The strength of the commitment towards such an objective is highlighted by the inclusion of a statement towards “providing appropriate financial resources and technical support to implement the programs” and to use “the Mediterranean Strategy for Sustainable Development” and “exploring possible areas for co-operation in this regard with UNEP.”

In a Mediterranean Hot Spot Investment Programme (MeHSIP) activity, coordinated by the European Investment Bank and the World Bank (finalized in 2008), projects that have the largest impact on Mediterranean pollution across the Mediterranean region were to be identified. This program was initiated to support the non-EU member countries. According to the final report of the study, economically feasible projects in the selected countries are urban wastewater systems, municipal solid waste systems and industrial emission control systems. (

In a UNEP Mediterranean Action Plan report (, discharge of untreated sewage to the Mediterranean Sea is identified as a major source of microbial pollution. According to the report, microbial pollution is a major problem in the eastern and southern Mediterranean regions.

Even though very economical treatment technologies for sewage are available, cultural and political barriers and conceptual differences prevent the establishment of sustainable solutions.

Impact of Anthropogenic Activities on the Mediterranean Ecosystem

 According to Galil (2002), the Suez Canal (1869) created the first salt-water passage between the Mediterranean and Red Sea. Since the Red Sea is higher than the Eastern Mediterranean, the canal serves as a tidal strait that pours Red Sea water into the Mediterranean. The Bitter Lakes, which are natural hypersaline lakes that form part of the canal, blocked the migration of Red Sea species into the Mediterranean for many decades, but as the salinity of the lakes gradually equalized with that of the Red Sea, the barrier to migration was removed and plants and animals from the Red Sea began colonizing the Eastern Mediterranean. The Red Sea is generally saltier and more nutrient-poor than the Atlantic, so Red Sea species have advantages over Atlantic species in the salty and nutrient-poor Eastern Mediterranean. Accordingly, Red Sea species invade the Mediterranean biota, and not vice versa (Lessepsian migration or Erythrean invasion).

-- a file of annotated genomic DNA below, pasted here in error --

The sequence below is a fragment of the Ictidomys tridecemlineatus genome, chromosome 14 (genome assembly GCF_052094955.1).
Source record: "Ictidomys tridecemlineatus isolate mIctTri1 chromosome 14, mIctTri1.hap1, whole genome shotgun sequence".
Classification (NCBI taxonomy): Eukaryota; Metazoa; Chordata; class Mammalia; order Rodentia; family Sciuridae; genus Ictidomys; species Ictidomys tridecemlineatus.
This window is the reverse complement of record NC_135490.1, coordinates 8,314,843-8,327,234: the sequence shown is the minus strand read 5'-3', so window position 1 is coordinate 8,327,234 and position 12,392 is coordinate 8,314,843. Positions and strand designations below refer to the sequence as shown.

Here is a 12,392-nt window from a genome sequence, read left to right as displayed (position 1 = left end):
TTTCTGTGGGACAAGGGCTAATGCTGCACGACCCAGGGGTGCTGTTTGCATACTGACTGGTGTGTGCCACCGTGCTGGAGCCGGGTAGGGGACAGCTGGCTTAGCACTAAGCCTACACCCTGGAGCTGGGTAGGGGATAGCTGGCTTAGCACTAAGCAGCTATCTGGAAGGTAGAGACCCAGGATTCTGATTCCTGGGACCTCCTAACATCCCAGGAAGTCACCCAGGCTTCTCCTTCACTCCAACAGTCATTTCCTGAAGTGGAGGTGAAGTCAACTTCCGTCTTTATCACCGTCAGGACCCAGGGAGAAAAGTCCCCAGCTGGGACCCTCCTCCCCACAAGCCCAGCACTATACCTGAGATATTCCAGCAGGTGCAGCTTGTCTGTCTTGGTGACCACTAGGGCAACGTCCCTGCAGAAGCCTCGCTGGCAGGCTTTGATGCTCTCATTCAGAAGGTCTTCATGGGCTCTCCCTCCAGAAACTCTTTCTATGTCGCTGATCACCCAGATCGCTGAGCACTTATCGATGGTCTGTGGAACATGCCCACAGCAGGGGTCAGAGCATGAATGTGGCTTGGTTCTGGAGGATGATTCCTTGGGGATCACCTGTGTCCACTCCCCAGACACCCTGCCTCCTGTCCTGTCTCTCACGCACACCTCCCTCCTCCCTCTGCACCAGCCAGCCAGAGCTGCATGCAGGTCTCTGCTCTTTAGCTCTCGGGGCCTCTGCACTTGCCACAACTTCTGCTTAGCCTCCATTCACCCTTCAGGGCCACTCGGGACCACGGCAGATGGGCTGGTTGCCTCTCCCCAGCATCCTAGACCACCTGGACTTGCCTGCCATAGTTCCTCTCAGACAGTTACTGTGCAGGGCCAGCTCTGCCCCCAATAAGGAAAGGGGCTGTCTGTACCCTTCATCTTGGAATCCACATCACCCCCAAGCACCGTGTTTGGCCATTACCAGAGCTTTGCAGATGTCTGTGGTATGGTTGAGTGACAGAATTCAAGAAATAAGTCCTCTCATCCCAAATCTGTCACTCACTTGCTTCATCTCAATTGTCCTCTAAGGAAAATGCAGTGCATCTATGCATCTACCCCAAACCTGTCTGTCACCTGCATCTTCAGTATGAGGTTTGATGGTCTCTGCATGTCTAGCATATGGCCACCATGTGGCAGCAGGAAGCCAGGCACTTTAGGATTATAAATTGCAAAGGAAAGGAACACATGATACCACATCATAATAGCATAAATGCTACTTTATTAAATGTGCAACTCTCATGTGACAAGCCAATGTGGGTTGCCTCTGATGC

Another historical event, the construction of the Aswan High Dam across the Nile River in the 1960s, reduced the inflow of freshwater and nutrient-rich silt from the Nile into the Eastern Mediterranean, making conditions there even more like the Red Sea and worsening the impact of the invasive species. Species from the Red Sea introduced into the Mediterranean through the canal have become a major component of the Mediterranean ecosystem and have had serious impact on the Mediterranean ecology, endangering many local and endemic Mediterranean species. Up to this day, about 300 species native to the Red Sea have already been identified in the Mediterranean Sea, and there are probably others as yet unidentified.

In recent years, plans by the Egyptian government to deepen and widen the canal have raised concerns from marine biologists fearing that such an act will only worsen the invasion of Red Sea species into the Mediterranean, facilitating the crossing of the canal for additional species.